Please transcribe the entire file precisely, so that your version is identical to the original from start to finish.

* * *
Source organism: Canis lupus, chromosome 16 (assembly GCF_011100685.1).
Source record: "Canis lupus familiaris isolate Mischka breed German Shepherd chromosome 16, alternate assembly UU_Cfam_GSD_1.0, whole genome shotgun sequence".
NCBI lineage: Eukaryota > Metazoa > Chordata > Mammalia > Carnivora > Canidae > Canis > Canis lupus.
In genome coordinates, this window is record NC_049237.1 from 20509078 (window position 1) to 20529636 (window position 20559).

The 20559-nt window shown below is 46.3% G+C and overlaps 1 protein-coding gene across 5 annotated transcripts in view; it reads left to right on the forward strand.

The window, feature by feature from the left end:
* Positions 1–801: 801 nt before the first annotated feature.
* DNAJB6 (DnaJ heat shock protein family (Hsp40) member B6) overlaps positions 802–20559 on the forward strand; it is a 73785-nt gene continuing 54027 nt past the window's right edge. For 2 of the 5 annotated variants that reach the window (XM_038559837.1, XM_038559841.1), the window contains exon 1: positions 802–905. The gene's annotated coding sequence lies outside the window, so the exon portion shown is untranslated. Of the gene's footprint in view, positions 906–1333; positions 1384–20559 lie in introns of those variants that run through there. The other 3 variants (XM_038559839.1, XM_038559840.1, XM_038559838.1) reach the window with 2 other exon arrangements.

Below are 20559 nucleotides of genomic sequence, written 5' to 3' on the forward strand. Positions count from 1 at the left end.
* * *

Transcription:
Source organism: Canis lupus, chromosome 16 (assembly GCF_011100685.1).
Source record: "Canis lupus familiaris isolate Mischka breed German Shepherd chromosome 16, alternate assembly UU_Cfam_GSD_1.0, whole genome shotgun sequence".
NCBI lineage: Eukaryota > Metazoa > Chordata > Mammalia > Carnivora > Canidae > Canis > Canis lupus.
In genome coordinates, this window is record NC_049237.1 from 20509078 (window position 1) to 20529636 (window position 20559).

The 20559-nt window shown below is 46.3% G+C and overlaps 1 protein-coding gene across 5 annotated transcripts in view; it reads left to right on the forward strand.

The window, feature by feature from the left end:
* Positions 1–801: 801 nt before the first annotated feature.
* DNAJB6 (DnaJ heat shock protein family (Hsp40) member B6) overlaps positions 802–20559 on the forward strand; it is a 73785-nt gene continuing 54027 nt past the window's right edge. For 2 of the 5 annotated variants that reach the window (XM_038559837.1, XM_038559841.1), the window contains exon 1: positions 802–905. The gene's annotated coding sequence lies outside the window, so the exon portion shown is untranslated. Of the gene's footprint in view, positions 906–1333; positions 1384–20559 lie in introns of those variants that run through there. The other 3 variants (XM_038559839.1, XM_038559840.1, XM_038559838.1) reach the window with 2 other exon arrangements.

Below are 20559 nucleotides of genomic sequence, written 5' to 3' on the forward strand. Positions count from 1 at the left end.